Tokyo prosecutors fail to seize PC used by ex-Nissan chief Ghosn

2020-01-09 03:11:16 GMT2020-01-09 11:11:16(Beijing Time) Xinhua English

TOKYO, Jan. 8 (Xinhua) -- Tokyo prosecutors who tried to seize a computer used by former Nissan chief Carlos Ghosn at his lawyer's office in Tokyo before he jumped bail and fled Japan, were denied access, Ghosn's defense team said Wednesday.

Junichiro Hironaka, a member of Ghosn's defense counsel, denied access to investigators from the Tokyo District Public Prosecutors Office who intended to seize the computer from Hironaka's office, believing Ghosn may have used it in connection with his dramatic escape from Japan while on bail.

Hironaka had opted not to hand over the computer of his own volition and did not allow the investigators to enter his office, Ghosn's defense team said.

"In terms of lawyers' confidentiality, we used the right to refuse seizure based on criminal procedure law, and asked the investigators to leave," Ghosn's defense team said in a statement on the matter.

Ghosn, first arrested on Nov. 19, 2018 for alleged financial misconduct, fled Japan for Lebanon via Turkey, to escape what he called the "rigged Japanese judicial system."

Ghosn, fled Japan to Lebanon on Dec. 29 in breach of his bail conditions and under dramatic circumstances, leading to Japan setting about tightening restrictions on luggage checks for private jets departing the country.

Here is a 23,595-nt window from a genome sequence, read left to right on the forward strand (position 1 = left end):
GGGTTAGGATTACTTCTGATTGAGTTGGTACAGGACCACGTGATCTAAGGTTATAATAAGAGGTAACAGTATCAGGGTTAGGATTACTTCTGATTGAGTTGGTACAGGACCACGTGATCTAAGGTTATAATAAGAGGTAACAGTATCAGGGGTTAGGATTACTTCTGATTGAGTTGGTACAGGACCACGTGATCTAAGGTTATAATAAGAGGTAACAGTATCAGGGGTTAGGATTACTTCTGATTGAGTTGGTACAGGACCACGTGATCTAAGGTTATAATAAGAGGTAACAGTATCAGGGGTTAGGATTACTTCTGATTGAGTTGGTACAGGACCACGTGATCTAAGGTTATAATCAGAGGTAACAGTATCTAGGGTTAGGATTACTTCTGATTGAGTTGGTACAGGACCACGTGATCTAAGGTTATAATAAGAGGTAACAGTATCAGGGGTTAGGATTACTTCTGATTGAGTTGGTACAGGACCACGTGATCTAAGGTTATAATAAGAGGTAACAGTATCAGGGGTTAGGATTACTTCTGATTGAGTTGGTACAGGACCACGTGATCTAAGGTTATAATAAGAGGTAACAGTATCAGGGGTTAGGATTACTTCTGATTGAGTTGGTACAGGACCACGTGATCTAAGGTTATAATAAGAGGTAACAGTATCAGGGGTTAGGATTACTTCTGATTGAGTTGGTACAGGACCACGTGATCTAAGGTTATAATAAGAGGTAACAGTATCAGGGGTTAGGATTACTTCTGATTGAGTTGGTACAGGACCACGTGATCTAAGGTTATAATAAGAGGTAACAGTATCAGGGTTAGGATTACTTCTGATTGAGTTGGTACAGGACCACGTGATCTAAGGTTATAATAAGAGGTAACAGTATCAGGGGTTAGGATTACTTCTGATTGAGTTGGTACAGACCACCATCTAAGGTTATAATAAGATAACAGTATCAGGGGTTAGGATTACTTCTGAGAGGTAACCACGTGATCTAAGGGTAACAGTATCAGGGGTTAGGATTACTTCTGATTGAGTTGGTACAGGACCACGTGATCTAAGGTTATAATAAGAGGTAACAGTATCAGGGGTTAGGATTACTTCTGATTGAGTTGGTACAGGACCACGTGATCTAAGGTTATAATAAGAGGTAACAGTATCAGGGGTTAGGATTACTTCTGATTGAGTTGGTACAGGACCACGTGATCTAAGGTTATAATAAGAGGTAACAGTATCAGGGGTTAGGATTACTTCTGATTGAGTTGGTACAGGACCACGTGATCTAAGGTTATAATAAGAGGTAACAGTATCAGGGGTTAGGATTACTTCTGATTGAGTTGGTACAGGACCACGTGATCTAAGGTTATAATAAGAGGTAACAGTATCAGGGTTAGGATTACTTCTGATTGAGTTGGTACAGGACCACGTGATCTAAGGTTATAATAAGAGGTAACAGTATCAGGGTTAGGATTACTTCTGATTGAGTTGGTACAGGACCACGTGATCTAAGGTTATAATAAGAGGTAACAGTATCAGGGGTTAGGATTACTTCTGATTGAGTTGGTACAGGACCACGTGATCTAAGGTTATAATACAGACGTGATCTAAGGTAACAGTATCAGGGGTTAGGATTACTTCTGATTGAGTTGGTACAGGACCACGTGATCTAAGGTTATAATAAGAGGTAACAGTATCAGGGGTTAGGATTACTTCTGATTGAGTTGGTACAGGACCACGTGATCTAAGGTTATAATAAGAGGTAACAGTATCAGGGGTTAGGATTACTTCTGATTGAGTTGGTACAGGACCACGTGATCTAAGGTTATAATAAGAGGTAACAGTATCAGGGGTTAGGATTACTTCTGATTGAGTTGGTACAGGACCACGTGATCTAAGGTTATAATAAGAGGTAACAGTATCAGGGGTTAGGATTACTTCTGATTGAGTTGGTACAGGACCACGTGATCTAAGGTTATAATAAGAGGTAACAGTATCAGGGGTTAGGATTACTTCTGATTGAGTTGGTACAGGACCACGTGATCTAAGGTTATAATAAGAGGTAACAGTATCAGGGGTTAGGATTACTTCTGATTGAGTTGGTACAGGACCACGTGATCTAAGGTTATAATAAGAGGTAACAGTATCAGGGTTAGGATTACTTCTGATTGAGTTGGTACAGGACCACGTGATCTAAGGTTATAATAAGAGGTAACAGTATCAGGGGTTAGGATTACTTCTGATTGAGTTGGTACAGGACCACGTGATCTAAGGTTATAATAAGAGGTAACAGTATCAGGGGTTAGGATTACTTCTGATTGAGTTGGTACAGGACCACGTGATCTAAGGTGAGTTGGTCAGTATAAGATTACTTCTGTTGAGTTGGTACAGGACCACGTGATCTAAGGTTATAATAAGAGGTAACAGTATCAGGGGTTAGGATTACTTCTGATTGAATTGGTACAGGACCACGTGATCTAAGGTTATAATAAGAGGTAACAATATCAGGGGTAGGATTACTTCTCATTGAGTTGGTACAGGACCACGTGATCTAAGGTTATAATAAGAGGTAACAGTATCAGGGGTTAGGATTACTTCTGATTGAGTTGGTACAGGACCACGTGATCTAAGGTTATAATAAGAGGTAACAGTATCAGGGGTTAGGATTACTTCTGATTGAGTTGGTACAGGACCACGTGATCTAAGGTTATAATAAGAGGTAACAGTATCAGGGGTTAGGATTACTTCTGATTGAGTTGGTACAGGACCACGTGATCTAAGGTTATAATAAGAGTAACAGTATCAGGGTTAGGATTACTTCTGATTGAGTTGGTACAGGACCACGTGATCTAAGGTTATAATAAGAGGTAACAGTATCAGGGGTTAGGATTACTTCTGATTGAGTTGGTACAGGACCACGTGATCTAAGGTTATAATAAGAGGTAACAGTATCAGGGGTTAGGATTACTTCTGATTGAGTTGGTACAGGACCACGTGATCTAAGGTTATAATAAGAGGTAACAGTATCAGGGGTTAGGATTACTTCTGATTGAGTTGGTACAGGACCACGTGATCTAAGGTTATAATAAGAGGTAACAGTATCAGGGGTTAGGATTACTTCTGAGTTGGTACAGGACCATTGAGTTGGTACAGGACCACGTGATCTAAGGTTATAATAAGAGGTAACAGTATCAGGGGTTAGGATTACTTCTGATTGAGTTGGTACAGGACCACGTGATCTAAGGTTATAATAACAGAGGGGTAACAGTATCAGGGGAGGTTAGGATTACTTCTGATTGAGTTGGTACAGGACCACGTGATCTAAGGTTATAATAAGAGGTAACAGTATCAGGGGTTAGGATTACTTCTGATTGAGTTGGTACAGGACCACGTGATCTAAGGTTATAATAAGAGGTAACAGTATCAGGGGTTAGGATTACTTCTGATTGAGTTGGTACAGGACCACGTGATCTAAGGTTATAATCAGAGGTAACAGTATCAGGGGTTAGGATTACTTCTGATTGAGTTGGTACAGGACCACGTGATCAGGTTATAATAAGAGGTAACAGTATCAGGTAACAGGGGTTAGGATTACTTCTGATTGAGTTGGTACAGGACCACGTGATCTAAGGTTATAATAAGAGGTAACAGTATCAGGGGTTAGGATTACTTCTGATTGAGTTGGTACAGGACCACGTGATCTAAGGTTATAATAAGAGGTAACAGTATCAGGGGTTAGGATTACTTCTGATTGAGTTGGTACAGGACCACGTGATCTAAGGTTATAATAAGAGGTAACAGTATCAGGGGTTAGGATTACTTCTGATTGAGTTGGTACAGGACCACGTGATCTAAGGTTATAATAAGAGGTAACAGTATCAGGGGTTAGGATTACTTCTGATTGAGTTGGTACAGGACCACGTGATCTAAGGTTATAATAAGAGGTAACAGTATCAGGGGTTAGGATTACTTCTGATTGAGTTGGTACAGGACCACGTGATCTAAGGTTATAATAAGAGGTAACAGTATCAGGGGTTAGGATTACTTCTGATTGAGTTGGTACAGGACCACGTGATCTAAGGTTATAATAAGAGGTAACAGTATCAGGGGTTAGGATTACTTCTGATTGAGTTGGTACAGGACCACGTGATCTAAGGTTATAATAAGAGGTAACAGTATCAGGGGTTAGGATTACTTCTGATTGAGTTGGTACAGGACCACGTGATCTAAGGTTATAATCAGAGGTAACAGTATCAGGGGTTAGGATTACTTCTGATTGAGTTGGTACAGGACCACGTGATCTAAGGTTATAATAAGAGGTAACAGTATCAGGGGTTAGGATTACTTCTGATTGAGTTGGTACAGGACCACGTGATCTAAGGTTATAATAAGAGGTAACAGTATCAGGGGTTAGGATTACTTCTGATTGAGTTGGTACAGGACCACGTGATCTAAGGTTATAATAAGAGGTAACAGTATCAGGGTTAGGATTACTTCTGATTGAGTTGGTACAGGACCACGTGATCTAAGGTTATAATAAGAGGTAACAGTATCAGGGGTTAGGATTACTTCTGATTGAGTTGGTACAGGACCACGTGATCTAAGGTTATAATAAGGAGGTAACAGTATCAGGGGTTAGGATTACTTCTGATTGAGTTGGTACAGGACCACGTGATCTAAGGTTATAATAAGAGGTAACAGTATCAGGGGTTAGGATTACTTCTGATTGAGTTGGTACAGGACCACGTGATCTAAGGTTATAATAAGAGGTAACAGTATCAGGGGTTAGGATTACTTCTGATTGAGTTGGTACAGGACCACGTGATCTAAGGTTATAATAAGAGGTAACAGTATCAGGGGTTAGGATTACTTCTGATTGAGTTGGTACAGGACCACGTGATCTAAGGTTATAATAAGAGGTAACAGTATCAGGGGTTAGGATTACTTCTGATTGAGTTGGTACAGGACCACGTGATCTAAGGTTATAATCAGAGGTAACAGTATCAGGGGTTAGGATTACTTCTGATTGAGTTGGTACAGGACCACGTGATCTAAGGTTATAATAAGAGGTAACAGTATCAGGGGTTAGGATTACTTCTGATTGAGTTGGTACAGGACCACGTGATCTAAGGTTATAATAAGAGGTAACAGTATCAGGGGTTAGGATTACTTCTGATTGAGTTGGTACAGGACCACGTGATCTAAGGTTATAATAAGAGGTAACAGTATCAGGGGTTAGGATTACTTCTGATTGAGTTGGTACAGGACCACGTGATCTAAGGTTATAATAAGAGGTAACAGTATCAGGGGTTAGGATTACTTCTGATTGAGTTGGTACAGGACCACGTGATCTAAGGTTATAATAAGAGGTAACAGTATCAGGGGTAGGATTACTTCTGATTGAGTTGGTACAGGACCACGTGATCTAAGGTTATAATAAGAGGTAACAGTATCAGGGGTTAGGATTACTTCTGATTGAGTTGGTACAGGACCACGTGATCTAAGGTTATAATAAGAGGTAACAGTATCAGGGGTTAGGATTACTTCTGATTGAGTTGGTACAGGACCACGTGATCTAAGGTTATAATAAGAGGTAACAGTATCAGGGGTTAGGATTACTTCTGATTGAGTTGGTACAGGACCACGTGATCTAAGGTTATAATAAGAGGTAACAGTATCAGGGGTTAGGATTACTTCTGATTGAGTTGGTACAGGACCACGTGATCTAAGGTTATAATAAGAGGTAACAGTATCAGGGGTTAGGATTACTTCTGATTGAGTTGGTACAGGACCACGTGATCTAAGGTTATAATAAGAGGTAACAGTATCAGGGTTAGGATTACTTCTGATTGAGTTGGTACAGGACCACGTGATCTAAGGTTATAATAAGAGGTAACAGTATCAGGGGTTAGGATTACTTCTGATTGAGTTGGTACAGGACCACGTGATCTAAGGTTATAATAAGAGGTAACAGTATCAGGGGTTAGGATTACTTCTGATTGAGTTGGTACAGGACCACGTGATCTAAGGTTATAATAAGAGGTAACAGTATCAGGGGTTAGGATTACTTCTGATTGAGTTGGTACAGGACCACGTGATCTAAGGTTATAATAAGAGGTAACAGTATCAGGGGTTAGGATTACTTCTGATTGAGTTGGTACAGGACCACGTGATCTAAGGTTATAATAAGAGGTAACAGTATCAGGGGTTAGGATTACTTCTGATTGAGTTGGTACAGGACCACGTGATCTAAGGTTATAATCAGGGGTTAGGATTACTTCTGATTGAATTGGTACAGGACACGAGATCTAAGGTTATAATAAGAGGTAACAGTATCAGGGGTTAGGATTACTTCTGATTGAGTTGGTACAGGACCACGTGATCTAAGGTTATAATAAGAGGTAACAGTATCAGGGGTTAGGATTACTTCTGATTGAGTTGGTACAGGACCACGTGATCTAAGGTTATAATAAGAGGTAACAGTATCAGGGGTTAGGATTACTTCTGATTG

Ghosn, who holds Brazilian, French and Lebanese nationality, is believed to have left from Kansai International Airport in Osaka on a private jet.

Sources close to the matter have said that immigration here have no record of Ghosn leaving Japan.

The former auto bigwig may have hid in box that was designed to carry musical equipment and departed from Japan undetected from the airport in Osaka.

It has been reported that he managed to flee Japan with the assistance of a security company and was in possession of a French passport.

Prosecutors and police here remain flummoxed and have been scrambling to try and determine exactly how Ghosn managed to fund and carry out the escape while under strict bail conditions limiting his access to phones, computers and mandating he stay in a surveilled residence.

The Tokyo District Court, meanwhile, has since decided it will forfeit the 1.5-billion-yen (14 million U.S. dollar) bail money posted by Ghosn.

Japan has been seeking cooperation from Lebanon in trying to better understand Ghosn's escape from Japan.

Japan and Lebanon have no extradition treaty, meaning Ghosn cannot be handed over to Japan to face trail without Lebanon agreeing.